This was a very short panel where Scott Dunbier announced a new print run of Bernie Wrightson artist edition book and a new Bernie Wrightson Frankenstein artists edition book. Liz Wrightson joined the panel briefly as well. During the Q&A Scott revealed that DC for some reason doesn’t want to do any artists edition books and names some of the artists he’d do books on if he could. This panel was delibritely made short so that there could be a tribute panel for Steve Ditko who recently passed away.



Steve Ditko: Artist (45:17, 41.4mb)
Scott Dunbier, Paul Levitz, Nick Lowe, David Schwartz and Steve Leialoha all shared their stories of Steve Ditko. Paul spoke about working with Steve Ditko and Wally Wood at the age of 19 on Stalker. Scott talked about printing Ditko’s art in the artists edition books. David told his story of communicating with Ditko via letters and eventually getting a 3-hour visit and conversation with him. Nick told some hilarious Ditko stories courtesy of former Marvel editor Ralph Macchio. Steve Leialoha talked about inking Ditko pencils on what is likely his last comic book for another publisher and then meeting him. Paul and Nick revealed that DC and Marvel were still regularly reaching out to Ditko to see if he was willing to do some work for them, Marvel in particular wanted him to do something with Squirrel Girl. They spoke about Shade the Changing Man and what Ditko did best in comics.



The Gospel According to Archie (57:03, 52.2mb)
On the panel were Adam Sand, Rob Bradfied, Jennifer Joan, Tessica Tseang, Pat Jankiewicz and it was moderated by Erik Amaya. Among the topics discussed were Al Hartley’s work at Marvel and why he quit to work for Archie. They started talking about Spire, their licensed work, then the Archie comics. They went over some odd and now politically incorrect parts of the comic, how Archie characters were sometimes drawn off model, how certain characters like Reggie and Midge were almost never used and how there was some dark scenes not typically found in Archie Comics. The groups spoke about Hartley’s method of trying to convert people with these comics and why she didn’t agree with it. They also spoke about Jack Chick Comics and the Riverdale TV show.



Larry Stroman Spotlight (44:19, 40.5mb)
Larry got an Inkpot award to start off. He talked about his neighbourhood growing up and having dyslexia, how the Fireside Marvel books inspired him to become a comic artist, him quitting his job to pursue comics full time and moving to New York, selling his art in central park, going to a comics convention with his portfolio, Howard Chaykin giving him work and helping him get work from publishers, focusing on working for editor Carl Potts on the Epic line, getting his first regular book, his hilarious story about becoming the regular artist on X-Factor, doing Tribe at Image, his getting out of comics and doing other type of work, going back to do comics again, his commissions and how doing them has improved his inking, his restarting Tribe, his influences, differences between doing creator owned work via Image vs working for Marvel or DC, developing a style and having it slowly go away and how he feels about having one of his comics turned into a movie.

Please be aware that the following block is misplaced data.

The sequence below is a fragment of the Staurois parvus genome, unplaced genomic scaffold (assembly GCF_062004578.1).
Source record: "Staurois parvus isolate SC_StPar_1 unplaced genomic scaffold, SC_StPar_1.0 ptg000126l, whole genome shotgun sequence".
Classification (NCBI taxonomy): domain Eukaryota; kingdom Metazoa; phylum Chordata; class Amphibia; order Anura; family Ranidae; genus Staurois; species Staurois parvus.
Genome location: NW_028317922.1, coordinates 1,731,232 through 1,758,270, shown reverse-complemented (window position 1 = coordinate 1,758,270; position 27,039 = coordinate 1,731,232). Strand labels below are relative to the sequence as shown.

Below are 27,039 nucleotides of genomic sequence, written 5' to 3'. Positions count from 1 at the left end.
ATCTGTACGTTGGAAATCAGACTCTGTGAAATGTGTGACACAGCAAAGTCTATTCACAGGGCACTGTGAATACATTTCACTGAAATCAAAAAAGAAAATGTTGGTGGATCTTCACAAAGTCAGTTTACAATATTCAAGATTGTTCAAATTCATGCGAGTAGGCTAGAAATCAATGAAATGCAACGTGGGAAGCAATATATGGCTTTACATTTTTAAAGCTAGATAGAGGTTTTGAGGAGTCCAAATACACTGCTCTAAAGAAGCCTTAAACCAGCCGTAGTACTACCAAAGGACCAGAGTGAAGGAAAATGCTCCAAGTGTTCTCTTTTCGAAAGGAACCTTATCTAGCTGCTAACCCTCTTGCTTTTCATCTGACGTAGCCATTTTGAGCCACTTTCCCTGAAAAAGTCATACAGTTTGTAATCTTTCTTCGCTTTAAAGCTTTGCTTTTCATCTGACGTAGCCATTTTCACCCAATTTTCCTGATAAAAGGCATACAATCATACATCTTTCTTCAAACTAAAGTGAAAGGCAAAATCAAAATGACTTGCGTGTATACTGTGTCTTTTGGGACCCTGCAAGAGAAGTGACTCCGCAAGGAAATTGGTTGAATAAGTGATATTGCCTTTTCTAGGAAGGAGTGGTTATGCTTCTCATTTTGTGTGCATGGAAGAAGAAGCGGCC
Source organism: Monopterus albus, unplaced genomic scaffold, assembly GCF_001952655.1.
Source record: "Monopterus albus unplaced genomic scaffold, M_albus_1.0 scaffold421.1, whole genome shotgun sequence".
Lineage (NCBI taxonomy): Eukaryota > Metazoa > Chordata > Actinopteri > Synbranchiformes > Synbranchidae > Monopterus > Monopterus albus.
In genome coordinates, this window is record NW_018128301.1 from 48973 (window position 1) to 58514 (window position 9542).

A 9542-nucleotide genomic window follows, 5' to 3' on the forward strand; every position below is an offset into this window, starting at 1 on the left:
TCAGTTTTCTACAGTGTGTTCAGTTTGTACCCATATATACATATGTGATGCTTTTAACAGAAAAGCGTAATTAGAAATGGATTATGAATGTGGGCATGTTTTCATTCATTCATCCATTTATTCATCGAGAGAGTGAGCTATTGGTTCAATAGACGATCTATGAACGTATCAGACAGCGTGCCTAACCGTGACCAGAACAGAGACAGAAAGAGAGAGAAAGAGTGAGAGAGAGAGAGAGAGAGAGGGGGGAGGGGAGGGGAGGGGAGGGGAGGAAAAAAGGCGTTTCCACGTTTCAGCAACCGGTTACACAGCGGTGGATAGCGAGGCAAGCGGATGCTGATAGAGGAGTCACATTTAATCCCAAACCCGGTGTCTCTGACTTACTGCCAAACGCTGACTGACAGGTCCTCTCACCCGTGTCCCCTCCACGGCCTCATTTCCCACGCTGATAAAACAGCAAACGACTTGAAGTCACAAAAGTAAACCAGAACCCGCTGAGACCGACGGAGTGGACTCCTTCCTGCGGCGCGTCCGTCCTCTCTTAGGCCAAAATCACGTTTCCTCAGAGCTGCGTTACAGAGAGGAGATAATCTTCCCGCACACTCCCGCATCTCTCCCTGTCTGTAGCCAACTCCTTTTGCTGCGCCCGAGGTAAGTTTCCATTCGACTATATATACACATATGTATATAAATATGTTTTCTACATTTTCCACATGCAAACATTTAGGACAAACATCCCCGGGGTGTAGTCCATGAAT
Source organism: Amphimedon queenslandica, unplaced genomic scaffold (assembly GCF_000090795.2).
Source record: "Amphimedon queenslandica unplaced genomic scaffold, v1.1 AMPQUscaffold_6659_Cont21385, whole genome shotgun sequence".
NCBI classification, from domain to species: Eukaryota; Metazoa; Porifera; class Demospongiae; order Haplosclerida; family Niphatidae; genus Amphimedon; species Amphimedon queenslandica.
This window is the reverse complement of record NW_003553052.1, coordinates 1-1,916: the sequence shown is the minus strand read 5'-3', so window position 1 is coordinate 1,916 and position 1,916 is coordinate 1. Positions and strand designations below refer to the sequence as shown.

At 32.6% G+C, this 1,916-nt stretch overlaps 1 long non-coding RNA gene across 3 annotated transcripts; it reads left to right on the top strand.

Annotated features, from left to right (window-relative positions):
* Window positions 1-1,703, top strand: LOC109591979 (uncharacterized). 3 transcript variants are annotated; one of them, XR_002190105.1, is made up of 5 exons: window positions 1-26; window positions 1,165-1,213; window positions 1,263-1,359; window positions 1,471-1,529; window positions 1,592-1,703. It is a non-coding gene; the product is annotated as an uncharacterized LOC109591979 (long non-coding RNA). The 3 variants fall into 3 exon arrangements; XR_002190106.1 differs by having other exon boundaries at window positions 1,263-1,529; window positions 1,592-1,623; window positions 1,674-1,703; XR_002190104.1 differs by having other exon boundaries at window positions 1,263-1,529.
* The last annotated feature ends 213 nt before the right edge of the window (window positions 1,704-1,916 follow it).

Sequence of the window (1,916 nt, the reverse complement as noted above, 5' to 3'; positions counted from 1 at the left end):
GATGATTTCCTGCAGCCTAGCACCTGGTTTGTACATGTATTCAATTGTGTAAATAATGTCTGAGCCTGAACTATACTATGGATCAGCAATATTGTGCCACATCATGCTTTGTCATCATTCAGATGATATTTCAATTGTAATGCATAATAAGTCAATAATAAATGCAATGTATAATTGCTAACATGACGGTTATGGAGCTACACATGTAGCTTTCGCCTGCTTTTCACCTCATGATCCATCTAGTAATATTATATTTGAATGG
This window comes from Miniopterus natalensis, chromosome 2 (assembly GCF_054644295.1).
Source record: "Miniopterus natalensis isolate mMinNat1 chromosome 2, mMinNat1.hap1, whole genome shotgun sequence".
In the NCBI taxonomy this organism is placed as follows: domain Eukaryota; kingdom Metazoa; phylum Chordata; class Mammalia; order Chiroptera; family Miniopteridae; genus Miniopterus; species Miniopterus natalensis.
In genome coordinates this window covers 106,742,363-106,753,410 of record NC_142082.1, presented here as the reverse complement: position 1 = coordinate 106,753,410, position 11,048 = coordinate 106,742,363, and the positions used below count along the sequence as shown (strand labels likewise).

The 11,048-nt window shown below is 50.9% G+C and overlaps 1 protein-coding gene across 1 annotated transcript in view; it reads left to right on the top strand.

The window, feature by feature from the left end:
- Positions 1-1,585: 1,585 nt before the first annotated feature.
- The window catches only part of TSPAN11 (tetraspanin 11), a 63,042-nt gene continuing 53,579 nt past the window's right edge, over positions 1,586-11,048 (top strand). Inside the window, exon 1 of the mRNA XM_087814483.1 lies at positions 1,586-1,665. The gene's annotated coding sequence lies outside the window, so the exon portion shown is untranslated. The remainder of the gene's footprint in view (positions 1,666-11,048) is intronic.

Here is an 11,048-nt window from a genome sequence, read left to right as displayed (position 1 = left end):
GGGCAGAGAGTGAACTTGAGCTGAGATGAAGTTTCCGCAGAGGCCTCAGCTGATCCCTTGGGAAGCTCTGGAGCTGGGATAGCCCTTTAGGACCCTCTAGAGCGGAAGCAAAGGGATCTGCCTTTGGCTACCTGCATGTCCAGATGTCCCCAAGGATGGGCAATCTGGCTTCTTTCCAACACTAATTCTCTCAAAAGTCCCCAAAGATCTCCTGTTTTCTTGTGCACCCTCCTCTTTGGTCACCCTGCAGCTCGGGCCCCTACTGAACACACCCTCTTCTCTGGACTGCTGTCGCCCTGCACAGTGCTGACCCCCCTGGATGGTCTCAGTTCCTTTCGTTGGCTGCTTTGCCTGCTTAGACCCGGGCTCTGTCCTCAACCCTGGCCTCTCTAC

CBLDF – The Trials of Underground Comix (49:01, 44.8mb)
Moderated by Charles Brownstein the panelists were Robert Williams, Joyce Farmer and Ron Turner. Charles began by giving a brief overview of the censorship of EC Comics and the Comics Code Authority. Robert Williams spoke about psychedelic poster artists who were all EC Comics fans, he also spoke about the drug culture starting in the 1950s and the ‘beat’ culture. Ron continued on with history of how the beat culture connected to the origins of underground comics. Joyce spoke about her personal experience of getting married, having a child, getting a driver’s license, then divorcing her husband, Richard and Ron told a funny story about Feltch comics going missing causing a obscenity case to be dismissed, they also spoke about Zap Comics #4 being busted for obscenity and how that affected the comics industry.



Thi Bui Spotlight (48:13, 44.1mb)
Thi started by getting 3 audience members to join the panel for a reading a portion of her book The Best That We Could Do. She also spoke about A Different Pond, which was a children’s book that she drew, she revealed she is working with an Asian American Law organization to help fight the Trump administrator deport Asian refugees and the results of that work. She spoke about another book that is being worked on about climate change in Vietnam where the issue is very pressing. She talked about going to Vietnam twice and how the local population reacted to her. She also revealed why she chooses to use comics to tell her stories, how she deals with anxiety issues and the conflict within the Asian American communities in terms of conservative vs progressive politics.